Victoria-based Kwakwaka’wakw artist Rande Cook enjoys sharing stories about the “tree of life” in his culture. Also known as the cedar tree, it was the focus of his master’s thesis at the University of Victoria, which he completed last year.
“The tree of life has given us everything from our big houses to canoes to masks to bark we pull and harvest to making baskets and regalia—all of that,” Cook tells the Straight by phone. “So I started to ask a really big question: who are we as a living culture without the old growth? Without cedar trees?”
It wasn’t just a question for his First Nation. It was also deeply personal.
“Who am I as an artist—as an Indigenous artist from the Northwest Coast—if there’s no more old growth to carve from?” Cook continues.
And how can he continue to be a storyteller without old-growth cedar trees as his partner in this endeavour?
It’s something that isn’t generally discussed in connection with the destruction of ancient forests across the land now known as British Columbia.
The B.C. government states on its website that 15 percent of the timber-harvesting land base in the province is old-growth forests. According to Sierra Club B.C., only three percent of old-growth forests “with huge, old trees are still standing—and most are on the chopping block”.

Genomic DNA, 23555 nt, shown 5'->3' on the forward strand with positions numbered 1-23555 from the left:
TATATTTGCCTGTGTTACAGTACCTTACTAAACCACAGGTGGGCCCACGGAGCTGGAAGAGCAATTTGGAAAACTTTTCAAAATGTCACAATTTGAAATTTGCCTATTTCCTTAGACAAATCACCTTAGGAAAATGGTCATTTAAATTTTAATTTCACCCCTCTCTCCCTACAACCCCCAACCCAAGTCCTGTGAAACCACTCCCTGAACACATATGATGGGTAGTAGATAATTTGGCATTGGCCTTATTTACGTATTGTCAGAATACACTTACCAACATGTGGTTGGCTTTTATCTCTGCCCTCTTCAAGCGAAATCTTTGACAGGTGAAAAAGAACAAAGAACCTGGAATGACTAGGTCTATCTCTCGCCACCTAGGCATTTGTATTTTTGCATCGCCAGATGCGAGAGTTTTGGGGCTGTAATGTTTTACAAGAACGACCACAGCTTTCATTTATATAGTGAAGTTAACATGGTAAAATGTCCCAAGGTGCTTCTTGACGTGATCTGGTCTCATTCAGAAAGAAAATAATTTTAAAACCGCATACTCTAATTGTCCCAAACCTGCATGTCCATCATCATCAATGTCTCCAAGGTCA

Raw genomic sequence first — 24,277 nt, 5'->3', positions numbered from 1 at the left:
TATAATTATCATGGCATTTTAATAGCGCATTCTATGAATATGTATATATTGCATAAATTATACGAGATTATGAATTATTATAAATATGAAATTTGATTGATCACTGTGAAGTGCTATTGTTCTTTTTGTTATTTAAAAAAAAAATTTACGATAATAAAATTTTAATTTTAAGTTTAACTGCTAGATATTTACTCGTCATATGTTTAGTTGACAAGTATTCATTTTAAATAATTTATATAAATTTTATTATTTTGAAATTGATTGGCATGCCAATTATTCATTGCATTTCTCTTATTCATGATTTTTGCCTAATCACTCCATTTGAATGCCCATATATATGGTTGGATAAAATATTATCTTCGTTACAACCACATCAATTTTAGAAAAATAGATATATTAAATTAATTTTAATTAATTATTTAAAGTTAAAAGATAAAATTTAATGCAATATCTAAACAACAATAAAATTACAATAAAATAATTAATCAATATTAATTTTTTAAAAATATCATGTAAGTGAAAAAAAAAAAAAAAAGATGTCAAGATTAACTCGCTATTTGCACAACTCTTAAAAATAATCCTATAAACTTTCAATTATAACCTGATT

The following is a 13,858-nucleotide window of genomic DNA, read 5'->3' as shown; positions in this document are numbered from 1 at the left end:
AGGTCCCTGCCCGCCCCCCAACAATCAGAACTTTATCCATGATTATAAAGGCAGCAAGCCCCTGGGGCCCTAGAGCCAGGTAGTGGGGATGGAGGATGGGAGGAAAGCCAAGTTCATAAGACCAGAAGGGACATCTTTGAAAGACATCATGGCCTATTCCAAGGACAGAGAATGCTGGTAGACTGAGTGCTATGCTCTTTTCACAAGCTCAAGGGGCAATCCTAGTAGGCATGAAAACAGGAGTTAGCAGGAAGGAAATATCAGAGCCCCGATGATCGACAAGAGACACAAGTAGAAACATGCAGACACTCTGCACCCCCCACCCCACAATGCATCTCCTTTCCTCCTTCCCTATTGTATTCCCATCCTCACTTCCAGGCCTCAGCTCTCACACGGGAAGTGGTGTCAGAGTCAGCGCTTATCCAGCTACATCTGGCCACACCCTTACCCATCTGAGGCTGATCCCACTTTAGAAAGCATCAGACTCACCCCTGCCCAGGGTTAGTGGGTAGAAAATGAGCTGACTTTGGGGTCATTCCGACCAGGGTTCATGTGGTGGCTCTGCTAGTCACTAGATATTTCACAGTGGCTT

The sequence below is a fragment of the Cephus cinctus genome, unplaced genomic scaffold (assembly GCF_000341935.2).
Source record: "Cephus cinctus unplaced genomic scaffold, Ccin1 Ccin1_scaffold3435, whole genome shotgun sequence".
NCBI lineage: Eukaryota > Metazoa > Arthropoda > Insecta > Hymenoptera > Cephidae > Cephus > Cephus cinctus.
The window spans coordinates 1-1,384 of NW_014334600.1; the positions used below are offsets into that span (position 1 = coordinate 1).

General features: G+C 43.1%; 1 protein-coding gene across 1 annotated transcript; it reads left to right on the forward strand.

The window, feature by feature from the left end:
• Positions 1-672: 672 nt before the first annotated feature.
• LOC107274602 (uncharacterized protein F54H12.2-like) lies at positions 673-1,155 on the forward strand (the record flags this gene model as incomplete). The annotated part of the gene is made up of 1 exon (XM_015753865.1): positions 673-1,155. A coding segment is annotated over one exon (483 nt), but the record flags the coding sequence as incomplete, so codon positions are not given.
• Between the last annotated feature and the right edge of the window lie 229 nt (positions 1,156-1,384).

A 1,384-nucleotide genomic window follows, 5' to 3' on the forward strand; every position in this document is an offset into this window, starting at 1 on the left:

Directed by Cam William MacArthur, it brings forth the voices of Cook, Finding the Mother Tree author Suzanne Simard, forest photographer T J Watt, and the land defenders at Fairy Creek to bring forth their perspectives.
While researching his master’s thesis, Cook was struck by Simard’s scientific research into how trees communicate with one another—and how that mirrored what he was taught growing up in Alert Bay off northern Vancouver Island.
“There are stories that talk about tree communication—and our relationship with the trees—where we would communicate and ask for gifts,” Cook says, “and, essentially, we would be granted those gifts through ceremony and ritual. But we knew [the forest] was a living organism. We knew that it would bless us in many different ways.”
He finds it heartbreaking to see the demise of old-growth forests, noting that it happens very quickly with today’s modern machinery.
Last summer, for example, Cook returned to his traditional territory and watched firsthand as the industry blasted and plowed an area within two weeks.
"They had a full road and wiped out this entire valley bottom," he recalls. "It's devastating but the public doesn't see it. They don't even know what's happening."
The artist adds that MacArthur’s film addresses this issue in very raw and direct way.
“It leaves the questioning out in the open: what are we actually doing to this planet? And what are we doing to each other?” Cook says.
As for his own art, he’s shifted to working with materials other than cedar as a way of making a statement on the world.
“We can evolve as artists to help bring awareness,” Cook says. “For me, it’s, ‘Let’s leave the trees standing and adapt to move forward.’ I’ve been heavily focused on that in my own work.”